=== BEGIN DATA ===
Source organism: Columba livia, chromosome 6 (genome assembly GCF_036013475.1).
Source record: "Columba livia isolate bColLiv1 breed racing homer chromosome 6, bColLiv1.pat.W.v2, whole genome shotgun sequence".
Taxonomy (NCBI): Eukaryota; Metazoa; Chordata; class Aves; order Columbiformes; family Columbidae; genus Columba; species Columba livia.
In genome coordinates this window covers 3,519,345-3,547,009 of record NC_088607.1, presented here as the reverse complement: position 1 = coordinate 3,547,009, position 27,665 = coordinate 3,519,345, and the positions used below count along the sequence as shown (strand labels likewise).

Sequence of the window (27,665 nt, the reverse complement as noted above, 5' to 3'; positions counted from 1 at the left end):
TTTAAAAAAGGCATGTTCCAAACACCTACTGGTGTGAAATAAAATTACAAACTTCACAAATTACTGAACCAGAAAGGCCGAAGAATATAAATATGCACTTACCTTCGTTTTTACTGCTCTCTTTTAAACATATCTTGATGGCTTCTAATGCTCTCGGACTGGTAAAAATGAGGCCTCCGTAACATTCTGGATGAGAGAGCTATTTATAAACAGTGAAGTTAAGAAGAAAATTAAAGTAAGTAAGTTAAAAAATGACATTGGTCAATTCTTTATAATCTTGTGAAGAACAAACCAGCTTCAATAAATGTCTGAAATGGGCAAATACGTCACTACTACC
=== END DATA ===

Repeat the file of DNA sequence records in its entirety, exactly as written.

Source organism: Columba livia, chromosome 6 (genome assembly GCF_036013475.1).
Source record: "Columba livia isolate bColLiv1 breed racing homer chromosome 6, bColLiv1.pat.W.v2, whole genome shotgun sequence".
Taxonomy (NCBI): Eukaryota; Metazoa; Chordata; class Aves; order Columbiformes; family Columbidae; genus Columba; species Columba livia.
In genome coordinates this window covers 3,519,345-3,547,009 of record NC_088607.1, presented here as the reverse complement: position 1 = coordinate 3,547,009, position 27,665 = coordinate 3,519,345, and the positions used below count along the sequence as shown (strand labels likewise).

Sequence of the window (27,665 nt, the reverse complement as noted above, 5' to 3'; positions counted from 1 at the left end):
TTTAAAAAAGGCATGTTCCAAACACCTACTGGTGTGAAATAAAATTACAAACTTCACAAATTACTGAACCAGAAAGGCCGAAGAATATAAATATGCACTTACCTTCGTTTTTACTGCTCTCTTTTAAACATATCTTGATGGCTTCTAATGCTCTCGGACTGGTAAAAATGAGGCCTCCGTAACATTCTGGATGAGAGAGCTATTTATAAACAGTGAAGTTAAGAAGAAAATTAAAGTAAGTAAGTTAAAAAATGACATTGGTCAATTCTTTATAATCTTGTGAAGAACAAACCAGCTTCAATAAATGTCTGAAATGGGCAAATACGTCACTACTACC